72. I quit watching Friends about six times. Eventually I came back for a while. BTW, I couldn’t tell Chandler and Joey apart the first season. Really.

73. The West Wing is a show I should have loved. The first two or three seasons, I did, but somewhere along the line, it began to bore me, and I quit it. I did see about the last half of the last season, which was a suitable ending.

74. David E. Kelley has some good ideas, but he and his team stretch them too thin. That was true with Picket Fences, Ally McBeal, The Practice/Boston Legal, and Boston Public, all of which I watched for a considerable amount of time before I said to the TV set, “Oh, come ON now!” Never watched Chicago Hope, which, initially, was up against ER.

75. Regular watcher of Law & Order, the original, from season 2 through what ever season Lenny Briscoe (Jerry Orbach) left.

76. Other L&O shows I tend to watch only when I’m on the road. They are ALWAYS on.

77. I also watch ESPN Sportscenter when I’m away, but hardly ever when I’m in town.

78. When I travel, I like to watch the local news. I’m a big supporter of “must-carry” rules that mandate that the cable company carry the local stations. Otherwise, when you’re watching TV, you could be in Detroit or Des Moines or Denver; cable has created a homogenizing effect.

79. The Super Bowl leadout show has been a mixed bag. Was there a more successful pilot in that slot than The Wonder Years?

80. Reality TV: watched the Loud family on PBS in the 1970s, the first four seasons of The Real World in the 1990s. A couple of seasons of Survivor, but got bored. A couple of seasons of the Apprentice, ditto. The problem with reality TV, even the shows that don’t offend me (I’ve seen Extreme Makeover: Home Edition once or twice), is that they ALL create a sense of faux drama. The idea of bringing back people (Boston Rob) to these shows makes it even MORE absurd.

81. Should mention, I suppose, my appearance on JEOPARDY!

82. I discovered the Chuck Lorre placards at the end of Dharma and Greg. Really.

83. My specific recollection of watching the 9/11 coverage is that there was a shot from a church, looking up as plane #2 hit. I watched for hours that day, then less as the week passed. But ABC News’ Peter Jennings did a segment for kids over the weekend which I thought was rather good.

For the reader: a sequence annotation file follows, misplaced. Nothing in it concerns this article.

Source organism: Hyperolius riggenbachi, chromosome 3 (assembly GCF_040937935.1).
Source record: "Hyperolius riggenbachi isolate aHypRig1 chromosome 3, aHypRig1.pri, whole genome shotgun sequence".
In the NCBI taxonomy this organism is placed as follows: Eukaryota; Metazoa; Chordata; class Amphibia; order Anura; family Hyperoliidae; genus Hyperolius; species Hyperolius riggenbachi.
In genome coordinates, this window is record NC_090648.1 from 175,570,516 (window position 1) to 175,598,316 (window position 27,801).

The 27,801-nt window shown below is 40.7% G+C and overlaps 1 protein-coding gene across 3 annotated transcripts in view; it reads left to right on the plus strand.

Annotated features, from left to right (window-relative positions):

84. I’m convinced that watching shows such as Cops and America’s Most Wanted warp people’s perception of other human beings.

85. Started watching American Idol at the very end of the first season. Watched it until Taylor Hicks won. Haven’t watched it since. But I did learn, before I abandoned it, not to even begin watching until they pared the list down to a few dozen. I long ago stopped watching the audition shows.

86. I watched the first season of 24. The first 13 shows were great, but the rest meandered until the depresssing climax. Second season I got turned off with the first show and pretty much weaned myself off it because of its fascistic approach, which, terrifyingly, seemed to reasonate with the general public.

87. Discovered Gilmore Girls in repeats after the first season, watched it all the way through good shows, and some more than bad ones.

88. I don’t watch Dancing with the Stars, but my wife does. But she’s weeks behind, as usual, yet has found a way NOT to know who won this season – I know – so DON’T TELL HER! [Ah, she just watched it!]

89. Stuck at the Urgent Care place, I managed to be subjected to America’s Funniest Home Videos, which were, universally not funny. I suspect a guy getting hit in the crotch was once humorous, but repeatedly, not so much.

90. I watch Grey’s Anatomy, which also has its good and bad story lines. But its spinoff, Private Practice, seems to have gotten more of the bad ones.